Prime Minister Shinzo Abe and NATO chief Jens Stoltenberg agreed Tuesday that strong international pressure is needed to force North Korea to halt its nuclear and missile ambitions, which they called a global threat.
Stoltenberg, NATO’s secretary-general, called for the “complete denuclearization” of the Korean Peninsula, saying that the ratcheting up of pressure on Pyongyang is aimed at resolving the crisis in a “peaceful” manner.
“I shared the view with Secretary-General Stoltenberg that at this moment, it is necessary to raise pressure to the maximum, rather than to enter dialogue, to force North Korea to abandon all its nuclear and missile programs,” Abe said at a joint news conference after talks with Stoltenberg in Tokyo.
Stoltenberg said Pyongyang’s missile and nuclear weapons programs “pose a global threat, which requires a global response.”
“North Korea must abandon its nuclear and ballistic missile programs and implement complete denuclearization of the Korean Peninsula,” Stoltenberg said.
“Prime Minister Abe and I agree that strong international pressure is required to induce Pyongyang to take … a responsible path in order to find a peaceful solution,” he added.
Abe called the pair’s agreement on the issue a “significant achievement.”
At the outset of the meeting, which was open to the media, Abe claimed that North Korea has “developed intercontinental ballistic missiles that could reach Europe,” which he characterized as “a grave and impending threat to the international community.”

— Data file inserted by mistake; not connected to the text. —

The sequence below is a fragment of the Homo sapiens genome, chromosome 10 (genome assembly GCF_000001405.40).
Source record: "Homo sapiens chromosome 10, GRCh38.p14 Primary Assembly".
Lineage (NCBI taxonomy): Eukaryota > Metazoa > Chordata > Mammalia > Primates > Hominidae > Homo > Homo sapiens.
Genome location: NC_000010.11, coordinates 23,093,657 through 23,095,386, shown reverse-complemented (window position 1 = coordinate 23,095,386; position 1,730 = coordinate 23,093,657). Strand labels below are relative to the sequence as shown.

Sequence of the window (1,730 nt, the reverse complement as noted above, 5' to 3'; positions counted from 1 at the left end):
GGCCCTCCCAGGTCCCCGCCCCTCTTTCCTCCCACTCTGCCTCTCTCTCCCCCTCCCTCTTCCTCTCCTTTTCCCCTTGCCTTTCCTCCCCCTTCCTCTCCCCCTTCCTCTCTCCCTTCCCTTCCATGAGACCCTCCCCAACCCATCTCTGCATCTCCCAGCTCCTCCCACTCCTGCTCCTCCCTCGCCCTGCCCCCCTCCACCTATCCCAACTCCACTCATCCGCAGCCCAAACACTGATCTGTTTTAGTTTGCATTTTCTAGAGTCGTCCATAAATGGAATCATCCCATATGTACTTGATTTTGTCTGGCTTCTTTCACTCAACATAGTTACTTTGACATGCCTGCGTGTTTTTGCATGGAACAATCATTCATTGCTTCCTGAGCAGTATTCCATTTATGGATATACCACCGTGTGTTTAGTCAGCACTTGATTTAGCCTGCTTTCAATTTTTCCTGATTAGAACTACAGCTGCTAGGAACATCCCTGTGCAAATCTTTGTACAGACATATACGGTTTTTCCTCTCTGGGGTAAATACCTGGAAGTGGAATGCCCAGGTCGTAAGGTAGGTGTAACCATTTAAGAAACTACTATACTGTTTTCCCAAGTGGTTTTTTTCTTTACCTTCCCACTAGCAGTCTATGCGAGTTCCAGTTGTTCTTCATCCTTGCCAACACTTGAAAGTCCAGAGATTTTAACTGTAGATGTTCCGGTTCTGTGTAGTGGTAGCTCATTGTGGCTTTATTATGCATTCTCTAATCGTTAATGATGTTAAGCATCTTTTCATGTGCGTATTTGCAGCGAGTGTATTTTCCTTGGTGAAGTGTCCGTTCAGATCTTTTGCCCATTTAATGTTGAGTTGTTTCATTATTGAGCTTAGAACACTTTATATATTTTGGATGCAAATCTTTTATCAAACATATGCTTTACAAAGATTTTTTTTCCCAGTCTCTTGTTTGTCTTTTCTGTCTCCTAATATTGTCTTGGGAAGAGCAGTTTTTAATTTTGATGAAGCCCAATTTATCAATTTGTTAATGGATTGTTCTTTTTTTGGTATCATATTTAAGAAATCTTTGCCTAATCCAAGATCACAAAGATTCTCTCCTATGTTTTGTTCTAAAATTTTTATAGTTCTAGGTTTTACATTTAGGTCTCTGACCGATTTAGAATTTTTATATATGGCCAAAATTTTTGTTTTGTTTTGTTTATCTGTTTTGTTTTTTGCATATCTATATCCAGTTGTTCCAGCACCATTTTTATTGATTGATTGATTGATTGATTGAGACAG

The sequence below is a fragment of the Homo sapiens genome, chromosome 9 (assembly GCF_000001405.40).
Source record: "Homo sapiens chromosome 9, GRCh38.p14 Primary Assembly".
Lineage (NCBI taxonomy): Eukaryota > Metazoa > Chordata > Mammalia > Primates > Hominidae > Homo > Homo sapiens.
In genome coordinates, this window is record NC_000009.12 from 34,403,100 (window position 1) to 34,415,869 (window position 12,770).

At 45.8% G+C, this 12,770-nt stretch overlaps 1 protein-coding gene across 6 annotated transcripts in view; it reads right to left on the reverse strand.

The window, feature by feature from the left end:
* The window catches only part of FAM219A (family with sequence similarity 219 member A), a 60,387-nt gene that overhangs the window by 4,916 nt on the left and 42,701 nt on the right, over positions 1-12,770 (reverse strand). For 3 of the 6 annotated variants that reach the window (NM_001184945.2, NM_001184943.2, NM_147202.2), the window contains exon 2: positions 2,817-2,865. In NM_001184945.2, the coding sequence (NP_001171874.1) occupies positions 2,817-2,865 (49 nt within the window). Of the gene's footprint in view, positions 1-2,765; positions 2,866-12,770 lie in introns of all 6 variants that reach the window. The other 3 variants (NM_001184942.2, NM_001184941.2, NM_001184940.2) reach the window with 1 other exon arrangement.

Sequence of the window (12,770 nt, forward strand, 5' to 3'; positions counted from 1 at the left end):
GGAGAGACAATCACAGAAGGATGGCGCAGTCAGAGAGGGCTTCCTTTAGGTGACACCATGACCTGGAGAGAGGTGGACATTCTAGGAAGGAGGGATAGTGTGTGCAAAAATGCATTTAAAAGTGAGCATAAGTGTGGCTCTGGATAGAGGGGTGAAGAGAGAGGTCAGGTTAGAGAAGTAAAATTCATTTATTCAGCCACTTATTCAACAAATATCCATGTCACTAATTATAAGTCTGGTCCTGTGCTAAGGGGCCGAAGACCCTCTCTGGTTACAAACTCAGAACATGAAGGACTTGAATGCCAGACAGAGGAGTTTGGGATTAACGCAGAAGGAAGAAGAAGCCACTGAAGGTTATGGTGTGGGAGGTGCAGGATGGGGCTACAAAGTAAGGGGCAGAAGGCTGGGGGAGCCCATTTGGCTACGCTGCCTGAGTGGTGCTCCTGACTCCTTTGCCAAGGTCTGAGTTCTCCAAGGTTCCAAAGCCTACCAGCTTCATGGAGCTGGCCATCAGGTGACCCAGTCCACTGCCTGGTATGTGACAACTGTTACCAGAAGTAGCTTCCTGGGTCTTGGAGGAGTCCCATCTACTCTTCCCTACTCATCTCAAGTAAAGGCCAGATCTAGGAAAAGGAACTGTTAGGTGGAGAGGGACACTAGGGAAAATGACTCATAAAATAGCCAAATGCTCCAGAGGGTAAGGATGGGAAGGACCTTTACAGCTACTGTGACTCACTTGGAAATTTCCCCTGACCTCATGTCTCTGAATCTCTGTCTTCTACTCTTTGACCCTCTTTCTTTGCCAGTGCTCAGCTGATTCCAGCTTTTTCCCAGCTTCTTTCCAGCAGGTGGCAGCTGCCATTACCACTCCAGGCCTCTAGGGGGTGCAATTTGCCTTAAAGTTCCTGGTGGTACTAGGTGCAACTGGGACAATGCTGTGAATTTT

Japan has been deepening its ties with NATO recently, with Stoltenberg and Abe holding talks at NATO headquarters in Brussels in July. Tokyo has also signed a partnership program with the alliance.
Stoltenberg said he confirmed with Abe that NATO and Japan will boost cooperation to promote maritime security, enhance defenses against cyberattacks and fight terrorism.
Abe said Japan and NATO agreed that they oppose any unilateral action that would change the maritime status quo, apparently taking into account China’s military buildup and territorial ambitions in the East and South China seas.
During his four-day stay in Japan, Stoltenberg also held talks with Foreign Minister Taro Kono and Defense Minister Itsunori Onodera. He was set to depart for South Korea on Wednesday.
Stoltenberg’s visit to Japan is the first by a NATO chief since April 2013, when Anders Rasmussen held the post.
NATO was formed in April 1949 and now consists of 29 countries across North America and Europe.